Student perception of the value-for-money of higher education dropped this year amid the pandemic and is the lowest since the cap on tuition fees was increased to £9,000 in 2012, new survey figures out today suggest.
The annual Student Academic Experience Survey, published every year since 2006 by Advance HE and the Higher Education Policy Institute (Hepi), has found that students have a considerably more negative impression of higher education than any cohort to precede them.
Just over a quarter (27%) of the 10,000 full-time undergraduate students studying in the UK who responded to the survey felt they received good or very good value, reversing an improving trend recorded between 2017 and 2019. Perceptions of value for money have halved since 2012 when 53% of students rated their experience positively. This year, 44% said the value-for-money of their course had been poor or very poor this year.
Across a range of other metrics, including if universities met students’ expectations, dissatisfaction rates peaked.
Despite the gloomy headlines, Hepi director Nick Hillman said the results were “by no means all as negative as some might expect”. He said some findings “reflect tremendous resilience” in the sector – and expressed his hope that “policymakers read the results carefully, including the worrying findings on students’ mental health, and reflect upon them”. Reducing funding to HE at the comprehensive spending review later this year would make it “much harder to tackle the problems identified” in the survey, he posited.
Clearly of concern to see such a significant increase in the number of students saying that their course presents poor value-for-money
– Nicola Dandridge, Office for Students
When pollsters asked students whether living costs or tuition fees were of greater concern to them, 54% said living costs, compared to 23% who said tuition fees and 23% who said both. The report’s authors – Jonathan Neves and Rachel Hewitt – said the media focus on tuition fees meant the sector “may be missing the importance of how students support themselves while they study”.
Online learning gets positive review
Students who perceived HE to be low value-for-money most frequently cited the cost of tuition fees (59%), level of contact time (47%) and teaching quality (36%) as their biggest motivators.
The percentage of students who said their university experience fell short of their expectations increased from 13% to 27%. Although the number that felt it exceeded expectations dropped from 26% to 13% this year, a similar number to last year felt their university was broadly in line with what they expected or a mixture of better and worse. Those in the third year felt most keenly that their university had fallen short of their expectations.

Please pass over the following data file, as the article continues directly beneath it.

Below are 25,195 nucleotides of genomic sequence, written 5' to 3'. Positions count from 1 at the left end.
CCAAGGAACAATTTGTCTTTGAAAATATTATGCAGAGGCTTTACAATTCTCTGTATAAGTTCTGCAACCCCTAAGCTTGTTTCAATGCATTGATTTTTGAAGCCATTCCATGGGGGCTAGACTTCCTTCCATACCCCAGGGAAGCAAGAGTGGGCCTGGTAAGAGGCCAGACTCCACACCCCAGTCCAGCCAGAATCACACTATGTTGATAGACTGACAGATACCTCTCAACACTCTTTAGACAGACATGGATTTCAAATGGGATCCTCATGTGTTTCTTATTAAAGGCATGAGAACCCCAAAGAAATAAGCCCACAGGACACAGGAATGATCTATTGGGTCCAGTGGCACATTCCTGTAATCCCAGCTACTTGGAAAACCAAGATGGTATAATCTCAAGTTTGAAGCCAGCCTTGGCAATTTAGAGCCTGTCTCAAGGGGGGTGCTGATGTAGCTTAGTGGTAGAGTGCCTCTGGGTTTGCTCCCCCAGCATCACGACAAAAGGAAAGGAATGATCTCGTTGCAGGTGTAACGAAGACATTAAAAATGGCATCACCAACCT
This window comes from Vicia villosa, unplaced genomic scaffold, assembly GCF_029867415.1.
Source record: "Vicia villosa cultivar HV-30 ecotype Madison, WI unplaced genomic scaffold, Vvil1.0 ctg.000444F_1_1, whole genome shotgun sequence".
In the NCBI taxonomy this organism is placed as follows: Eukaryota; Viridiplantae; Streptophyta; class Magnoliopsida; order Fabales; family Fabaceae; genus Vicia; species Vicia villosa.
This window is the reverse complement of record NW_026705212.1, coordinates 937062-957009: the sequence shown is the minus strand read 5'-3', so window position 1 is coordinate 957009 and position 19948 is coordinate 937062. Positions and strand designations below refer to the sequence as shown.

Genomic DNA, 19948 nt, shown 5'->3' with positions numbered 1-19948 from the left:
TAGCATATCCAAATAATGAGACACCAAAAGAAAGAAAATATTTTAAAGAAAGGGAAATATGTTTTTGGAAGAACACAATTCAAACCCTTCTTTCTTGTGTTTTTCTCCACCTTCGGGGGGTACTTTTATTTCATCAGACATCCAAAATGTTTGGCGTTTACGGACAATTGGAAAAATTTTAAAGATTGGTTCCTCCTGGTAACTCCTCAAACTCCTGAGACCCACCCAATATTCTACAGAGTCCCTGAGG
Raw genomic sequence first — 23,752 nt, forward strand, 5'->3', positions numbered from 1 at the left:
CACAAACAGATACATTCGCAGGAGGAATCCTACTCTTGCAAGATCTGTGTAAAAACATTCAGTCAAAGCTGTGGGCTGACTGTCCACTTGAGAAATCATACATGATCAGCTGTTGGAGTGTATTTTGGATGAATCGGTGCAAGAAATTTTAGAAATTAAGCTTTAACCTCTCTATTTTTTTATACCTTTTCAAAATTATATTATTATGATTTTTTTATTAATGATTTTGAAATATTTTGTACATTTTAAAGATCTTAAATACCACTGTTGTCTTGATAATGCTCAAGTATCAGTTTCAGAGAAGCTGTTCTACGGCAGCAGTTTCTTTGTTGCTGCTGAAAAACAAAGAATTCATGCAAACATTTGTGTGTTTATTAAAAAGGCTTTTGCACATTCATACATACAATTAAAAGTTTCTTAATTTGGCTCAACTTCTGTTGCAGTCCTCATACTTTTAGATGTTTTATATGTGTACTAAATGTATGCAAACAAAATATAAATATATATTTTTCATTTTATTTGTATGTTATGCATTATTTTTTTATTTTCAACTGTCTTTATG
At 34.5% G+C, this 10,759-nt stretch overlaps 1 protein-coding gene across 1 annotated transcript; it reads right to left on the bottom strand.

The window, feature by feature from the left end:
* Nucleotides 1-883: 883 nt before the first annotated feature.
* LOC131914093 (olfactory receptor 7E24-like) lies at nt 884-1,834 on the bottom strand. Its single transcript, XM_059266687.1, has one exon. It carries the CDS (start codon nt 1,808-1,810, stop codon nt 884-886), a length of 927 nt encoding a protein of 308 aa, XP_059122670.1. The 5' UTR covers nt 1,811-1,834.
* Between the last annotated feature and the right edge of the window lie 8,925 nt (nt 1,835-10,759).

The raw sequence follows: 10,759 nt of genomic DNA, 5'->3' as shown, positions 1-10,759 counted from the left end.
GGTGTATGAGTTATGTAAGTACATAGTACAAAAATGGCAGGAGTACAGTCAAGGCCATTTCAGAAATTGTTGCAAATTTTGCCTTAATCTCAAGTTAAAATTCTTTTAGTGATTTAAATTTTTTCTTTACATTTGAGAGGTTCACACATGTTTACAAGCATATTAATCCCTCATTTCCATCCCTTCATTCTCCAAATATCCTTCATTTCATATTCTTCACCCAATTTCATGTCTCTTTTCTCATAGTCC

Asked to discuss the aspects that fell short, students cited student-to-student contact, in-person teaching and interaction with staff. The aspects students thought most often exceeded expectations were the quality and design of courses and their ability to access teaching staff.
University efforts to move learning online appear to have paid dividends. Two-thirds (66%) were satisfied with educational technology, compared to just 8% who were dissatisfied. Nearly six in 10 (57%) want to return to in-person teaching – but 31% said they would prefer a ‘blended’ approach of in-person and online learning to persist.
Majority made ‘right choice’ pursuing HE
In total, 58% of students felt they made the right choice in going to university last year – and the number who wished they had chosen a different course, university or both fell this year. One in 10 said they wished they had deferred – but only 8% wished they had pursued work, activities or post-18 education outside HE. Three in 10 (29%) considered leaving higher education, with a third (34%) of them giving mental/emotional health as the primary reason.
Asked how universities could improve the academic experience, students want improved assessment feedback, more in-person teaching and better communication.
The survey suggests that 51% of students do not feel their university listens to them – a figure the report’s authors said prompted questions about the government-initiated review of the National Student Survey (NSS) by the Office for Students (OfS).
OfS chief executive Nicola Dandridge said it was “clearly of concern to see such a significant increase in the number of students saying that their course presents poor value-for-money”. She said it was vital universities provide students with “clear and timely information about what they can expect before they start their courses” this autumn.
“It is disappointing – albeit not surprising – to see how the pandemic has shifted views on value for money,” said Alistair Jarvis, chief executive of Universities UK. “Universities will reflect on student feedback and continue to adapt and enhance blended learning approaches.”
The sector was “hopeful” more in-person teaching would be possible next year, Mr Jarvis said – adding that the survey showed institutions and staff had “done all they can to help students progress and meet their learning outcomes”.
The general secretary of the University and College Union said students’ had their expectations dashed because ministers and vice-chancellors “pushed ahead with a reckless reopening of campuses”.
“‘A failure by government to underwrite the sector led to vice-chancellors misselling students ‘Covid-secure campuses’ amid notions they could have a relatively normal university experience in a global pandemic. University staff have struggled to pick up the pieces,” Dr Grady said.